After the last Ice Age ended (about 8000 BC) , there were two language families in Britain: primordial Germanic east of the Pennines and primordial Brythonic in the west [1]. When agriculture arrived (about 4500 BC) both languages were developed into the ancestors of proto-English and proto-Welsh respectively .

The proto-English zone was split into two regions: the Midlands and the Northeast were one zone, the South and Southeast were another.

Both initially spoke a different variant of the Germanic idiom.

The proto-Welsh language family zone gradually became divided into Cornwall (up to Wiltshire), Wales (including the valley of the Severn) and Scotland (+ Cumbria). The Germanic speaking population was genetically slightly different from the proto-Welsh speaking people. The reason is the relative isolation of both populations in their refuges on the Continent (Ice Age refuges) during the Ice Age, before they separately migrated into Britain. (more ...)

According to Stephen Oppenheimer [3], there is almost no genetic proof for an Anglo-Saxon presence or immigration in Britain. In fact, what was found is insignificant. There is certainly no genetic proof of a widespread wipe-out or genocide. Everything points in the opposite direction: continuation. Archaeological findings support that.

The language of the Anglo-Saxons was similar to the language of the eastern Britons. That's why Gildas [4] wrote: "The first order they received was to stay in the eastern part of the isle." (more ...) The Anglo-Saxons soldiers never had any difficulties to integrate themselves. They were merely catalysts, instruments of power for the local politicians and rich land owners. They never changed the local language. But their presence changed the local political system.

Even before the fall of the Roman Empire, Britain had been in turmoil. Gildas reported that the Romans came several times to restore law and order. Civil power and military power were strictly kept separate during the Roman Empire.

Britain had legions during the Empire, but used them on two occasions to fulfil Continental imperial ambitions (Maximus Clemens Magnus in AD 383 and Constantine III in AD 406). Those adventures failed and each time Britain lost its legal army. The island remained unprotected and raids and internal rebellions caused havoc each time.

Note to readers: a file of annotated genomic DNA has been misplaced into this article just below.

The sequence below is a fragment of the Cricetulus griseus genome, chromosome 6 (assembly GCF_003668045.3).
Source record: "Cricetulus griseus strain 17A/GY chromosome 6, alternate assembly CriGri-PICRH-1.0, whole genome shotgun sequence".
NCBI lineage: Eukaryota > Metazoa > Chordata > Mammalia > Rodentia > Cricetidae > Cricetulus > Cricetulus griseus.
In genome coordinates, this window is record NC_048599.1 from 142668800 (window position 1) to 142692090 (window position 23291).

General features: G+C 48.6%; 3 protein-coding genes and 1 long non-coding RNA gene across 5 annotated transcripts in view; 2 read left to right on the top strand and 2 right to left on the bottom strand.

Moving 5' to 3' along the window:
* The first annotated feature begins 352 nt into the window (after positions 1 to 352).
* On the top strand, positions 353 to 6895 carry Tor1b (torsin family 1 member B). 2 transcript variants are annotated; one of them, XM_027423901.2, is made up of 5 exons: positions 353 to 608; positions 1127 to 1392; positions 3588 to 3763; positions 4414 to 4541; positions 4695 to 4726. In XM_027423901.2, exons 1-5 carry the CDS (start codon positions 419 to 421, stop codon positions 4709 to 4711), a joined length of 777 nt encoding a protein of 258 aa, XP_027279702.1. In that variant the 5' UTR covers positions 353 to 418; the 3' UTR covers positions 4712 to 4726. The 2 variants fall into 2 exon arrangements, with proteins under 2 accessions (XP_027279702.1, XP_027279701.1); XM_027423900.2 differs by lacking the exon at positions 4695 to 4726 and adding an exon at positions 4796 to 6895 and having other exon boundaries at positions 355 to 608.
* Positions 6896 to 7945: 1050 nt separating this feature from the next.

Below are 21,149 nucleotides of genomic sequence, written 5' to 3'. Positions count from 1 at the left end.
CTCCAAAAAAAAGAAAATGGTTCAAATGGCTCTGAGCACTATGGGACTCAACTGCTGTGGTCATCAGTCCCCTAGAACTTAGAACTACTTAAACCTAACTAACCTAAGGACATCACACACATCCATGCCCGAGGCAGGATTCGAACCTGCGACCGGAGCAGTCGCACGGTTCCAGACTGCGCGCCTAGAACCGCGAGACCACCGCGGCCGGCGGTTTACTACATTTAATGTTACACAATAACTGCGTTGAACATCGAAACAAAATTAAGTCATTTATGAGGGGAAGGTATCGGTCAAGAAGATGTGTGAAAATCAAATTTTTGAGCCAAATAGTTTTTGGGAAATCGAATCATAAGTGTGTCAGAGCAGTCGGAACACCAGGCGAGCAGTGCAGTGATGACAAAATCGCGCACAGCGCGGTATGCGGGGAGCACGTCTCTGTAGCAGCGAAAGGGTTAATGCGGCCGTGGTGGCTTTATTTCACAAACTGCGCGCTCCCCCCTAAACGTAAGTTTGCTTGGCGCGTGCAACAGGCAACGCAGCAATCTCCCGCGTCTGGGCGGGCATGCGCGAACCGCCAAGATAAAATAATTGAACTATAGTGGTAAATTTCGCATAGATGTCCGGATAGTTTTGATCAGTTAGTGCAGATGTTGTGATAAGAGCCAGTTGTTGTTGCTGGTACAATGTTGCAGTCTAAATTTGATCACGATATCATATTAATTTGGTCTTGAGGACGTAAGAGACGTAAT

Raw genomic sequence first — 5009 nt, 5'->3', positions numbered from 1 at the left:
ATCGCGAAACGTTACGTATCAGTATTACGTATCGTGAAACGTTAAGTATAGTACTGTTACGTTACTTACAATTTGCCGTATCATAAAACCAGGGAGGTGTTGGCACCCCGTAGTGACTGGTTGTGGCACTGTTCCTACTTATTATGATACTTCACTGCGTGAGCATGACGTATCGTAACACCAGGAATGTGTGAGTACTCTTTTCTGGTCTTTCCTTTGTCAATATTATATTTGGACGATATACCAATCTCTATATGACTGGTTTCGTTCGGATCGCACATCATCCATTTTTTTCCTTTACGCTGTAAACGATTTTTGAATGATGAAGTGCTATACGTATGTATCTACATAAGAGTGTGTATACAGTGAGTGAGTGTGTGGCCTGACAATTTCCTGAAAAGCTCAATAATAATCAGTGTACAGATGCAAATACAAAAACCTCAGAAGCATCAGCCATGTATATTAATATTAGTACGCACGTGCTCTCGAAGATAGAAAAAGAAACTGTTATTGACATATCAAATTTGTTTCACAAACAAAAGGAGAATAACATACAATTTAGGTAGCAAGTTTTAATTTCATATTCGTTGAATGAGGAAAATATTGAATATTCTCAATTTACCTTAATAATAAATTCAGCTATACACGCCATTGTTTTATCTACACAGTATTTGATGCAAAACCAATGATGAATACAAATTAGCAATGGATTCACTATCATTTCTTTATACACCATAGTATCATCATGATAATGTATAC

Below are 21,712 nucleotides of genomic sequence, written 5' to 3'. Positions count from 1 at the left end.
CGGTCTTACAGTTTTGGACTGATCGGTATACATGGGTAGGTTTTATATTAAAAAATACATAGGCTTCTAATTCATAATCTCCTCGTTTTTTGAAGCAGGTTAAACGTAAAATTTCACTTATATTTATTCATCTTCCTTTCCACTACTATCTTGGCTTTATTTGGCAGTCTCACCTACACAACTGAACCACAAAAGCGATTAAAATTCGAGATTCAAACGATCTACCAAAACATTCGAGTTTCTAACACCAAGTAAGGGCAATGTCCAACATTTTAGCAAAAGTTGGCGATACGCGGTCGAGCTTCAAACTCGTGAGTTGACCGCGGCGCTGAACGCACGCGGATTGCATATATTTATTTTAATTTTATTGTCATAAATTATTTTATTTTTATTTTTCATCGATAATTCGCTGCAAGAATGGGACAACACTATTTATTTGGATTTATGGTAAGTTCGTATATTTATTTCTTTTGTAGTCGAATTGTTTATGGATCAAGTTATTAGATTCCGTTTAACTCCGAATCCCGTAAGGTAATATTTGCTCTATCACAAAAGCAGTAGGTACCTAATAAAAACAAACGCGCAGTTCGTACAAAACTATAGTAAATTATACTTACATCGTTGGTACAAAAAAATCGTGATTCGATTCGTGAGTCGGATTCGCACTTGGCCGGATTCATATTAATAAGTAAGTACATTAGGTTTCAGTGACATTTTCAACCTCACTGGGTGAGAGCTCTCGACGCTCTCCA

The reaction of the east-British (land)lords was to form their own guards illegally with local people. This happened occasionally in the 4th century. When Britain was declared 'independent' by emperor Honorius (AD 410), the trend increased dramatically. Eventually, many eastern British lords had their own small personal armies. To lead those guardsmen, a limited number of professional and experienced Anglo-Saxon soldiers were called in.

Anglo-Saxons were chosen because they had an excellent reputation for absolute loyalty towards their lord. Today, we would say that they came as military advisors. They were gradually appointed as senior officers, a buffer between the rich landowners and the native Britons within the guard, some sort of bodyguards.

In 428, Vortigern, the chairman of the British senate, legalized the 'guard system'. Having Anglo-Saxons at your service had become highly fashionable. Soon, those loyal security servants would help to realize the personal ambitions of their lords. Most likely they were never more than a few thousand (German) Anglo-Saxons present in Britain. (more ... )
When landless British people rebelled (probably as a reaction to a food crisis which was worsened by raids [5] ), around AD 441, it became clear that the local lords with Anglo-Saxons at their service had the real power.

The rebellion was eventually crushed and the Anglo-Saxons were absorbed within the eastern upper class. This was the beginning of the aristocratic age: civil and military power were now firmly linked.

Eastern England was reorganized after the rebellion into military provinces (such as Kent). This was in fact a copy of the old Roman system but often redrawn along ancient tribal boundaries. Influential and prestigious Anglo-Saxon captains were appointed by local British upper class representatives as military governors or managers of those provinces (like Hengest 'the Jute' in Kent). Their task was to coordinate the local guards in order (a) to preserve law and order and (b) to protect the social status and power of the landowners.

From those regions would later emerge the Anglo-Saxon kingdoms. Only a part of those military provinces were ruled by genuine Anglo-Saxons. Some regions were in fact ruled by local and powerful British families, although they too claimed to be Anglo-Saxons [6].
There never was a brutal takeover of eastern Britain.
The conservative Welsh lords in the West rebuffed this 'Anglo-Saxon system' or 'Saxon rule'.

The very different language, mentality and traditions hindered the acceptance. The Welsh also feared rightfully that the Anglo-Saxons would conquer their land. They eventually rebelled against the London senate. A civil war broke out around 450. The Welsh managed to stall the expansionist ambitions of the proto-English lords for almost a century.